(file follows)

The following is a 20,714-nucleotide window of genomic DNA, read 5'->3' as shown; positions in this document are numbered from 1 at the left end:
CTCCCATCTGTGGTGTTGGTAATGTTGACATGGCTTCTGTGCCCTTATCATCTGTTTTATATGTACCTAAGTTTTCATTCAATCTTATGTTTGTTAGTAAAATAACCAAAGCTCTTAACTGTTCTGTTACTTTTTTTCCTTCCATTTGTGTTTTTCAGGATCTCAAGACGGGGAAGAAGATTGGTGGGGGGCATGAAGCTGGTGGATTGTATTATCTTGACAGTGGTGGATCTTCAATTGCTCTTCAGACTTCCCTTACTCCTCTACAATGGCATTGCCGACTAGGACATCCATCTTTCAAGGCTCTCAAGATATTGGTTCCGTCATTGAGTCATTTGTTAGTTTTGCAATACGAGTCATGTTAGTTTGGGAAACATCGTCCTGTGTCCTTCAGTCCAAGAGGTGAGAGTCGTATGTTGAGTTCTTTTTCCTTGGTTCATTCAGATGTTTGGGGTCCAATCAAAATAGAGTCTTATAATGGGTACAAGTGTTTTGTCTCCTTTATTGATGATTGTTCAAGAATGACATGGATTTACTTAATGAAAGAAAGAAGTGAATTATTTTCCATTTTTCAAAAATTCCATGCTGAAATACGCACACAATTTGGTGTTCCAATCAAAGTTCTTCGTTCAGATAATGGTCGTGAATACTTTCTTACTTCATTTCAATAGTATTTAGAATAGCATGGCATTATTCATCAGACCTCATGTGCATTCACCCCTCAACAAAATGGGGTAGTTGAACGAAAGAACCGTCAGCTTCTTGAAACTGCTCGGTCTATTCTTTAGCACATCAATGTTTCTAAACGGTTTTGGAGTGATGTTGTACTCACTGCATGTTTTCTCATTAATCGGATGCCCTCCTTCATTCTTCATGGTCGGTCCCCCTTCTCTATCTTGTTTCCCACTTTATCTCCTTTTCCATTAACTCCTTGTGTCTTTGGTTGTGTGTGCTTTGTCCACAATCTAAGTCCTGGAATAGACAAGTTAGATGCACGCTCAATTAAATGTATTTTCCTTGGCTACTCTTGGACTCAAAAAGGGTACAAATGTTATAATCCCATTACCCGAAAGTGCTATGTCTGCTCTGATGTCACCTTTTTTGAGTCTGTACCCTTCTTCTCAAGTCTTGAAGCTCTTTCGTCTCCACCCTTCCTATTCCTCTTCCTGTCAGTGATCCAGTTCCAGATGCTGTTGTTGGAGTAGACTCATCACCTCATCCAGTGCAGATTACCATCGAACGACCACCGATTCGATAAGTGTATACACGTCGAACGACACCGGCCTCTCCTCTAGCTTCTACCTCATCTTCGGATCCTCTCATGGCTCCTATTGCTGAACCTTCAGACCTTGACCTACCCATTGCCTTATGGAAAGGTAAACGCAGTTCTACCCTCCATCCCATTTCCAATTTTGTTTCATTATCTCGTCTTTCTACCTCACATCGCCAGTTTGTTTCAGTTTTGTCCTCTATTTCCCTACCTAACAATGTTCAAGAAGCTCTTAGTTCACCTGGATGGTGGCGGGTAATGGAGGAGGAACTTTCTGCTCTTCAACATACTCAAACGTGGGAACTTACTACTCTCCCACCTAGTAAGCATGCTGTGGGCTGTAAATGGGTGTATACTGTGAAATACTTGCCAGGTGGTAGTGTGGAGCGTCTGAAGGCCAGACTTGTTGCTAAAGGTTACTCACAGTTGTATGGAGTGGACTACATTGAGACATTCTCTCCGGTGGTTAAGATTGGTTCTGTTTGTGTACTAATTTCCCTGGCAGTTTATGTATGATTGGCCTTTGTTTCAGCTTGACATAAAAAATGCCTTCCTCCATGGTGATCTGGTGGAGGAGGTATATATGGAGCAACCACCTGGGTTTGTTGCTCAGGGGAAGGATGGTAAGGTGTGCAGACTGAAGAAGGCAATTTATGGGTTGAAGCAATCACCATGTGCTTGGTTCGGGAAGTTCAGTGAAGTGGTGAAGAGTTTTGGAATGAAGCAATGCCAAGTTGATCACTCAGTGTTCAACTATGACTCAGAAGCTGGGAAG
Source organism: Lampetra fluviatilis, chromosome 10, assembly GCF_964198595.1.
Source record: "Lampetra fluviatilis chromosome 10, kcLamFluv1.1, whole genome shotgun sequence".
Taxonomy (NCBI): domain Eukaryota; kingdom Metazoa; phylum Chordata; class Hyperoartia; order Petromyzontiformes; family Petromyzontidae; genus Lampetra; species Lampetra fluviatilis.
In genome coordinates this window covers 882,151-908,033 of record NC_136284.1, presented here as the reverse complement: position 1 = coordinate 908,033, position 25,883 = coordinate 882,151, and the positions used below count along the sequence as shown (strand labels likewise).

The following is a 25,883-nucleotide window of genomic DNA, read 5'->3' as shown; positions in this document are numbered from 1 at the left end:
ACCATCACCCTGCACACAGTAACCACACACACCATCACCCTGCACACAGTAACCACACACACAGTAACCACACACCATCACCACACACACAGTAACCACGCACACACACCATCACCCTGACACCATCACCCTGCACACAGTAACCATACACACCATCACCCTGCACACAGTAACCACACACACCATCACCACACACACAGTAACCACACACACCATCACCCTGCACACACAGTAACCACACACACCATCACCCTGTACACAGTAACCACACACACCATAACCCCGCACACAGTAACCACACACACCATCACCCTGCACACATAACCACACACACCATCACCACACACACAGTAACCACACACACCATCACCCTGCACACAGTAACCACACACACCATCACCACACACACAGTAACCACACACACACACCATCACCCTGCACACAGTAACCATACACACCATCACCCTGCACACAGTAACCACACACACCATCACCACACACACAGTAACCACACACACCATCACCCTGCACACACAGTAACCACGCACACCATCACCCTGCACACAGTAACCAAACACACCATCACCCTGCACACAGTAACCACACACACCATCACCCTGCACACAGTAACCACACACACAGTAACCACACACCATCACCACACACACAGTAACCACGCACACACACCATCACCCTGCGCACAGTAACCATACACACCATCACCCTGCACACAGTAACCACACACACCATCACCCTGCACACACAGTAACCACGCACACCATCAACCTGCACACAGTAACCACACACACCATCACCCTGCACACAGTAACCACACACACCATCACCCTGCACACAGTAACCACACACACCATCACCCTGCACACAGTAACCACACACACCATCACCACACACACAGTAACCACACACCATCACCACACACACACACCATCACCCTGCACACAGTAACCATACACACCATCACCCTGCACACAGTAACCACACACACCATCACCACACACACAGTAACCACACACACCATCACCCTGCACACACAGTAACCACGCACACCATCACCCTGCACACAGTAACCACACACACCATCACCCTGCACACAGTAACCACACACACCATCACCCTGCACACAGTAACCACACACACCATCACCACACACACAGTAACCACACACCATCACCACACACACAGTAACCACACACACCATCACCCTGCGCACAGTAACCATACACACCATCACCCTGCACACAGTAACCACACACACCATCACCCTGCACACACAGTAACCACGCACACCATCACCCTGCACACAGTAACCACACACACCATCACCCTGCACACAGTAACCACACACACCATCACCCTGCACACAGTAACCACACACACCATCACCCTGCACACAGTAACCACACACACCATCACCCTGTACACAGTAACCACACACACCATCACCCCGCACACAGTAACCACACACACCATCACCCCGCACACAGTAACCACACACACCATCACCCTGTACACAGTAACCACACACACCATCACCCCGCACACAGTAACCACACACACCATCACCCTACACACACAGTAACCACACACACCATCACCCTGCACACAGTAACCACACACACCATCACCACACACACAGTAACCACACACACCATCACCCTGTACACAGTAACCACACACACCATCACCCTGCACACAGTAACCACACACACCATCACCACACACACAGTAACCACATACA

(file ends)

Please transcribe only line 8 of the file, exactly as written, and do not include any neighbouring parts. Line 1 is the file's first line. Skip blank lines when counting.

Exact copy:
ACCATCACCCTGCACACAGTAACCACACACACCATCACCCTGCACACAGTAACCACACACACAGTAACCACACACCATCACCACACACACAGTAACCACGCACACACACCATCACCCTGACACCATCACCCTGCACACAGTAACCATACACACCATCACCCTGCACACAGTAACCACACACACCATCACCACACACACAGTAACCACACACACCATCACCCTGCACACACAGTAACCACACACACCATCACCCTGTACACAGTAACCACACACACCATAACCCCGCACACAGTAACCACACACACCATCACCCTGCACACATAACCACACACACCATCACCACACACACAGTAACCACACACACCATCACCCTGCACACAGTAACCACACACACCATCACCACACACACAGTAACCACACACACACACCATCACCCTGCACACAGTAACCATACACACCATCACCCTGCACACAGTAACCACACACACCATCACCACACACACAGTAACCACACACACCATCACCCTGCACACACAGTAACCACGCACACCATCACCCTGCACACAGTAACCAAACACACCATCACCCTGCACACAGTAACCACACACACCATCACCCTGCACACAGTAACCACACACACAGTAACCACACACCATCACCACACACACAGTAACCACGCACACACACCATCACCCTGCGCACAGTAACCATACACACCATCACCCTGCACACAGTAACCACACACACCATCACCCTGCACACACAGTAACCACGCACACCATCAACCTGCACACAGTAACCACACACACCATCACCCTGCACACAGTAACCACACACACCATCACCCTGCACACAGTAACCACACACACCATCACCCTGCACACAGTAACCACACACACCATCACCACACACACAGTAACCACACACCATCACCACACACACACACCATCACCCTGCACACAGTAACCATACACACCATCACCCTGCACACAGTAACCACACACACCATCACCACACACACAGTAACCACACACACCATCACCCTGCACACACAGTAACCACGCACACCATCACCCTGCACACAGTAACCACACACACCATCACCCTGCACACAGTAACCACACACACCATCACCCTGCACACAGTAACCACACACACCATCACCACACACACAGTAACCACACACCATCACCACACACACAGTAACCACACACACCATCACCCTGCGCACAGTAACCATACACACCATCACCCTGCACACAGTAACCACACACACCATCACCCTGCACACACAGTAACCACGCACACCATCACCCTGCACACAGTAACCACACACACCATCACCCTGCACACAGTAACCACACACACCATCACCCTGCACACAGTAACCACACACACCATCACCCTGCACACAGTAACCACACACACCATCACCCTGTACACAGTAACCACACACACCATCACCCCGCACACAGTAACCACACACACCATCACCCCGCACACAGTAACCACACACACCATCACCCTGTACACAGTAACCACACACACCATCACCCCGCACACAGTAACCACACACACCATCACCCTACACACACAGTAACCACACACACCATCACCCTGCACACAGTAACCACACACACCATCACCACACACACAGTAACCACACACACCATCACCCTGTACACAGTAACCACACACACCATCACCCTGCACACAGTAACCACACACACCATCACCACACACACAGTAACCACATACA